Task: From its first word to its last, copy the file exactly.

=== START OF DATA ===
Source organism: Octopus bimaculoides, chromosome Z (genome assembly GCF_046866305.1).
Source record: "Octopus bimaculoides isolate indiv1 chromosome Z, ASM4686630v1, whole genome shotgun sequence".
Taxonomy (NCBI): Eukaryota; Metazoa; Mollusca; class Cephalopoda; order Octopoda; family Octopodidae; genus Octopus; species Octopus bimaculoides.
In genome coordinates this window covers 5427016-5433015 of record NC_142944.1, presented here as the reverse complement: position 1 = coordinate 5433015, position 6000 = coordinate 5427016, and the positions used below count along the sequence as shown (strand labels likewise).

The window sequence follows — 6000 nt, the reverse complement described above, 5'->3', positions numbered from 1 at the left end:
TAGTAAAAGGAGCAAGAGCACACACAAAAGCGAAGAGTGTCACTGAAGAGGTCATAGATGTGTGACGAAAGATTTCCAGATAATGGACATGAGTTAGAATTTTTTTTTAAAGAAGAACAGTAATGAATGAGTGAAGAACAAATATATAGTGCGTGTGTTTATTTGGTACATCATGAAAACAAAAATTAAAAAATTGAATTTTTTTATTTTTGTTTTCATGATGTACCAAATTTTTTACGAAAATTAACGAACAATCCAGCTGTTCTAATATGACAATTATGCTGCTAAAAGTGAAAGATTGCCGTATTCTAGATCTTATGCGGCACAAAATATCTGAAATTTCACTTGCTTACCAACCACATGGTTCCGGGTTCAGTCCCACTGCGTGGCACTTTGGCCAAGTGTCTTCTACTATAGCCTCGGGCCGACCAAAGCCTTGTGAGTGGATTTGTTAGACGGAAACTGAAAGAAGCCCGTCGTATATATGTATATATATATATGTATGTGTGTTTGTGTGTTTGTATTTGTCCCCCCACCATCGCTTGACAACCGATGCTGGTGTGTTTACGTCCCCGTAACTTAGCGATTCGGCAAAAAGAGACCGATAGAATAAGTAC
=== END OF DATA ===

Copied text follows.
Source organism: Octopus bimaculoides, chromosome Z (genome assembly GCF_046866305.1).
Source record: "Octopus bimaculoides isolate indiv1 chromosome Z, ASM4686630v1, whole genome shotgun sequence".
Taxonomy (NCBI): Eukaryota; Metazoa; Mollusca; class Cephalopoda; order Octopoda; family Octopodidae; genus Octopus; species Octopus bimaculoides.
In genome coordinates this window covers 5427016-5433015 of record NC_142944.1, presented here as the reverse complement: position 1 = coordinate 5433015, position 6000 = coordinate 5427016, and the positions used below count along the sequence as shown (strand labels likewise).

The window sequence follows — 6000 nt, the reverse complement described above, 5'->3', positions numbered from 1 at the left end:
TAGTAAAAGGAGCAAGAGCACACACAAAAGCGAAGAGTGTCACTGAAGAGGTCATAGATGTGTGACGAAAGATTTCCAGATAATGGACATGAGTTAGAATTTTTTTTTAAAGAAGAACAGTAATGAATGAGTGAAGAACAAATATATAGTGCGTGTGTTTATTTGGTACATCATGAAAACAAAAATTAAAAAATTGAATTTTTTTATTTTTGTTTTCATGATGTACCAAATTTTTTACGAAAATTAACGAACAATCCAGCTGTTCTAATATGACAATTATGCTGCTAAAAGTGAAAGATTGCCGTATTCTAGATCTTATGCGGCACAAAATATCTGAAATTTCACTTGCTTACCAACCACATGGTTCCGGGTTCAGTCCCACTGCGTGGCACTTTGGCCAAGTGTCTTCTACTATAGCCTCGGGCCGACCAAAGCCTTGTGAGTGGATTTGTTAGACGGAAACTGAAAGAAGCCCGTCGTATATATGTATATATATATATGTATGTGTGTTTGTGTGTTTGTATTTGTCCCCCCACCATCGCTTGACAACCGATGCTGGTGTGTTTACGTCCCCGTAACTTAGCGATTCGGCAAAAAGAGACCGATAGAATAAGTAC